One other point should be mentioned. The smell 'soothes' YAHWEH, but the angry god of GE/AE (Enlil) who SENT the flood is even MORE angry at the sacrifice-event. He is very angry that humanity escaped his divine decree yet again. The sacrifice thus has the opposite effect: its existence proves that Enlil's will was thwarted (yet again) and thus he is even more angry. [I can see where someone might make a case for this being a case of 'polemical inversion', such that the Genesis author 'rebuffs' the point about post-flood gods STILL being angry. The 'soothing' comment is clearly opposite to the Enlil's 'non-soothing'. But this might be drawing the point a little too fine. Right in the middle of all this non-polemical and seemingly unrelated stuff, is this very pointed fine-line argument? Could be, I guess, but that cutting it a bit fine for me, and it would NOT account for all the pro-human gods in the story.]

So, I don't really see there being any real point of contact here. This seems like a standard element of the sacrifice-motif, and the differences are pretty overwhelming.


Three: If there ARE points of contact, are there non-ANE flood traditions with the SAME points of contact (showing that dependence is not 'required' by the parallel)?

Given my understanding of these 'smell' elements as being 'implied/embedded' in the very common sacrifice motif, their absence in non-ANE flood stories in cultures WITHOUT a 'smelling aspect' of the sacrificial would be irrelevant. And some cultures, in which the nose is a 'portal' to spirits/possession, might not use such a ritual element anyway. So, I don't think this element is relevant.


Four: Are the major points of contact 'unusual enough' to warrant dependence (of any type: literary or 'tradition', 'friendly' or polemical)?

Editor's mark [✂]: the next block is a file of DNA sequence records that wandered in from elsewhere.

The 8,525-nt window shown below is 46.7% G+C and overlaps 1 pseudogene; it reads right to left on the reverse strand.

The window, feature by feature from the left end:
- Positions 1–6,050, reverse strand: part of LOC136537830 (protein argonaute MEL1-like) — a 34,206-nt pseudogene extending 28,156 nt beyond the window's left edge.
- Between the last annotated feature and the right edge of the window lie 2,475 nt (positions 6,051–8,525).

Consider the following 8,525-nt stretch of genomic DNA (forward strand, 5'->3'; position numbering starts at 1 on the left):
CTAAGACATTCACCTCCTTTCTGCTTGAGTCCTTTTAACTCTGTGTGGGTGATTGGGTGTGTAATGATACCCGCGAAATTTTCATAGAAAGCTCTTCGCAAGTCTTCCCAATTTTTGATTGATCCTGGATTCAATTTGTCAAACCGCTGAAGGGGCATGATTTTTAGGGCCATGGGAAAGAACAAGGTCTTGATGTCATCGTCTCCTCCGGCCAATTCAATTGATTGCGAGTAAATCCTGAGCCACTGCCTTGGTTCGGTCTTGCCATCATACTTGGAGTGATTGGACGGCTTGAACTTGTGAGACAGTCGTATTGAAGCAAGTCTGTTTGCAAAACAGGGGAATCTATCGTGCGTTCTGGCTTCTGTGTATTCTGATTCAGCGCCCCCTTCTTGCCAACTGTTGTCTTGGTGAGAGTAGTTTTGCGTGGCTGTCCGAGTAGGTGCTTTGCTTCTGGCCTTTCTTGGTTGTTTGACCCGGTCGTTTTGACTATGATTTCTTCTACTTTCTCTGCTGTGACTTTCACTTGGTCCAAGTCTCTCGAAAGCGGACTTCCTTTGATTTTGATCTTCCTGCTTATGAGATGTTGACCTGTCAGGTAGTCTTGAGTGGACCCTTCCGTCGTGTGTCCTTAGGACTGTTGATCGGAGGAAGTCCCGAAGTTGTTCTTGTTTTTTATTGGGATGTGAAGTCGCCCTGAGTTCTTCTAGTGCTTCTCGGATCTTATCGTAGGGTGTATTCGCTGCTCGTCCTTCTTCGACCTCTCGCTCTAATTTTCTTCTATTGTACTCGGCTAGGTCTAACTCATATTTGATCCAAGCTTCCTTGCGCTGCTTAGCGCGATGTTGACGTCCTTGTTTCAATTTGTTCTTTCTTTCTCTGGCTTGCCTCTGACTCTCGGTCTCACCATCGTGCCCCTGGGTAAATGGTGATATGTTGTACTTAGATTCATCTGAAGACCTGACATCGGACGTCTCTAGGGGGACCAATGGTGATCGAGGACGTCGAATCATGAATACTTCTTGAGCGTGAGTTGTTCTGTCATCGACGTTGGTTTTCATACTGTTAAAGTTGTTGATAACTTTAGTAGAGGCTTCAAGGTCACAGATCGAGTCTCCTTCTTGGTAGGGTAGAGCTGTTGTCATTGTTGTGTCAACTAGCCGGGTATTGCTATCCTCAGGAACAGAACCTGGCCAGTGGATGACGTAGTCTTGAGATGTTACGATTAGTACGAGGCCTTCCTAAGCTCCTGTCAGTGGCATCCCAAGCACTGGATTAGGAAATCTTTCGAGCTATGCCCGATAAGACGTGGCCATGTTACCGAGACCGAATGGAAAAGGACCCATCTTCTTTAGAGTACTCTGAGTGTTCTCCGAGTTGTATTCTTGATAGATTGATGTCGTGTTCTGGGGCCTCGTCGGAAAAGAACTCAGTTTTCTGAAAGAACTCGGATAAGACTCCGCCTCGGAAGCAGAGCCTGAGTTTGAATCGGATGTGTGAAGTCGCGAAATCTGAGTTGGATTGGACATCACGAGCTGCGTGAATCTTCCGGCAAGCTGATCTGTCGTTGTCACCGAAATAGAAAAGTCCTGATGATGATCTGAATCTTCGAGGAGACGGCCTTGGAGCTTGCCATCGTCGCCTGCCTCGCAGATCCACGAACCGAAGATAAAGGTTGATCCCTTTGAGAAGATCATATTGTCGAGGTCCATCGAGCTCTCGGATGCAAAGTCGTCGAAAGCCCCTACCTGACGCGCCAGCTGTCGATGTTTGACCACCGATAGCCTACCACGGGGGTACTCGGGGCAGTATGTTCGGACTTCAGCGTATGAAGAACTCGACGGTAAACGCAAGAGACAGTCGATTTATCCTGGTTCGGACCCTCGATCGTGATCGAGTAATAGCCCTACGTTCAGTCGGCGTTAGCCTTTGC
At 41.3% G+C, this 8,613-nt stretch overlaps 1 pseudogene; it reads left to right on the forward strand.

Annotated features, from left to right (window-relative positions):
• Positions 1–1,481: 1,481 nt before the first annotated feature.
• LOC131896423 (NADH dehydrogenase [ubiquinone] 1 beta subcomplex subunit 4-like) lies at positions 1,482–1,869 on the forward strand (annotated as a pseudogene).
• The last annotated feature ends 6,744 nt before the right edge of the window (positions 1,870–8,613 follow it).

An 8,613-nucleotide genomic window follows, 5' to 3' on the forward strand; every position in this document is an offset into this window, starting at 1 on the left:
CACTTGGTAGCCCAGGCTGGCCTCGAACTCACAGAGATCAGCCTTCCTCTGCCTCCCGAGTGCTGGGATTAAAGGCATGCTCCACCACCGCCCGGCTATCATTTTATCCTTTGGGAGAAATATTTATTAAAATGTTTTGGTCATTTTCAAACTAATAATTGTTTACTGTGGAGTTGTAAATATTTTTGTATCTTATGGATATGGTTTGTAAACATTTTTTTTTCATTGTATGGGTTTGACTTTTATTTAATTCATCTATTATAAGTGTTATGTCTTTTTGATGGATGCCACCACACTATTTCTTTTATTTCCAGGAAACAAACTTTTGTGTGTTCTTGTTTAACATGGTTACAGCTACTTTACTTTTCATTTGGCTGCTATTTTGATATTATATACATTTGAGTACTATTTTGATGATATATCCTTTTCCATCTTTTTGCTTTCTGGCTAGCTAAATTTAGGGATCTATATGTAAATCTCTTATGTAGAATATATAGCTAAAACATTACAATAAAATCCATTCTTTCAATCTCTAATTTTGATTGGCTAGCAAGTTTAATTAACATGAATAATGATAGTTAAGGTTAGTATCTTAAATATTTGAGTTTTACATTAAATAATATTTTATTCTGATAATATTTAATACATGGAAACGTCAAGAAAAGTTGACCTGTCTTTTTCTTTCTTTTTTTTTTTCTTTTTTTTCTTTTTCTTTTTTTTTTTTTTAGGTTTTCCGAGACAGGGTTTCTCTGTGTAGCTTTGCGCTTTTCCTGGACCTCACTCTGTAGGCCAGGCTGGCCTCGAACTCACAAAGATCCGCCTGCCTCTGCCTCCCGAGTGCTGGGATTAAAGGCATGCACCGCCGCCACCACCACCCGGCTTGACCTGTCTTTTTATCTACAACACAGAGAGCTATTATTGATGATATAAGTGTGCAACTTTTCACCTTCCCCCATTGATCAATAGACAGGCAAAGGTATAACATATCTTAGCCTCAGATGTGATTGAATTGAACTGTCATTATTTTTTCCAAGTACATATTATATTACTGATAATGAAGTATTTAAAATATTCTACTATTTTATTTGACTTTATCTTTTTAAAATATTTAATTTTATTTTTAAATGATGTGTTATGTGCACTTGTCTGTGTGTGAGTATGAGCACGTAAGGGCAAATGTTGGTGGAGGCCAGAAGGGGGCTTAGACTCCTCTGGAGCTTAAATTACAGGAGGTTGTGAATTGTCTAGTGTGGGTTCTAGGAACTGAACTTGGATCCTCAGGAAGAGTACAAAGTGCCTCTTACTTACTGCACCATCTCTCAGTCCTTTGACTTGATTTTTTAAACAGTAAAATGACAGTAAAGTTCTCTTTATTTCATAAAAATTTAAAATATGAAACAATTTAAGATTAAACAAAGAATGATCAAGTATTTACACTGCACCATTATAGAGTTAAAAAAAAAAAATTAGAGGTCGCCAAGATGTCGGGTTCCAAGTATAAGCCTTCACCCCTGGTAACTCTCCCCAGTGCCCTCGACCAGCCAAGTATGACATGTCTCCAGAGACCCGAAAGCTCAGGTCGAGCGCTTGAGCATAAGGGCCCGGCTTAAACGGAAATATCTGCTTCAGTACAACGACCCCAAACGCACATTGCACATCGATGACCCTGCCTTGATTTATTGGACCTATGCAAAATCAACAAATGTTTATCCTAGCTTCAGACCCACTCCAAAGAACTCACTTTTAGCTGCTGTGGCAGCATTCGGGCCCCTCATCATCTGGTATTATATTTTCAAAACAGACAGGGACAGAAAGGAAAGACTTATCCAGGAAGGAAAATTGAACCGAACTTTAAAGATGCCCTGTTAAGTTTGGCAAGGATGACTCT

No.


Five: Of the 2 or 3 accounts, which would 'seem' to be closer to a presumed historical point of origination? (I.e., if the 'shared-ness' looks like one of shared-event and not one of shared-tradition, which of the accounts looks most 'historical' or event-descriptive?)

Well, on this point a lot depends on how much 'anthropomorphic' you allow your images of God to be. If you can go so far as to believe that gods can become starved, be feverishly thirsty, be such poor planners as to kill off their food supply, be tricked and deceived, etc, then the two accounts will look 'the same' to you. If, on the other hand, your 'theoretical theology' wouldn't allow such a 'low view' of God, then the Genesis account will be much more 'realistic' to you. Both sacrificial accounts would be 'historical looking' since they are simple ritual descriptions (of known practices), but the divine response (as indicated in the “post-smelling' responses/actions) would only be 'judge-able' on the basis of theological expectations from the respective sacred texts. In other words, the Hebrew would expect God to be upset during moral judgment, but calm of heart afterward. The Meso-xer would expect their gods to be starving and swarming around the sacrifice, if they had been deprived of their necessary food (even for a week!)... And of course, this is a huge difference in itself:

The closing scenes after the flood again serve to point up the differences between biblical and Babylonian attitudes to the divine: the points are made more sharply in that Genesis, like the Gilgamesh epic, has the flood hero offer sacrifice which is acceptable to God. “The gods smelled the sweet savor” (GE 11:160) sounds very like “The Lord smelt the soothing aroma” (Gen 8:21); yet the divine reaction is very different. Gilgamesh continues by describing the gods “crowding like flies around the sacrifice,” greedily jostling for places at the open-air barbecue. Since mankind had been created to feed the gods, obviously the latter had gone hungry while there were no men around to present offerings. Then Enlil, chief executive among the gods, arrives and is surprised to discover survivors of the flood. Clearly he is neither omnipotent nor omniscient. The recriminations that follow underline the fact that the gods do not agree or act in concert, whereas in Genesis the divine speeches that follow the sacrifice reassert the creator’s lordship over his creatures and his determination to uphold the cosmic order and his mercy towards mankind.” [WBC]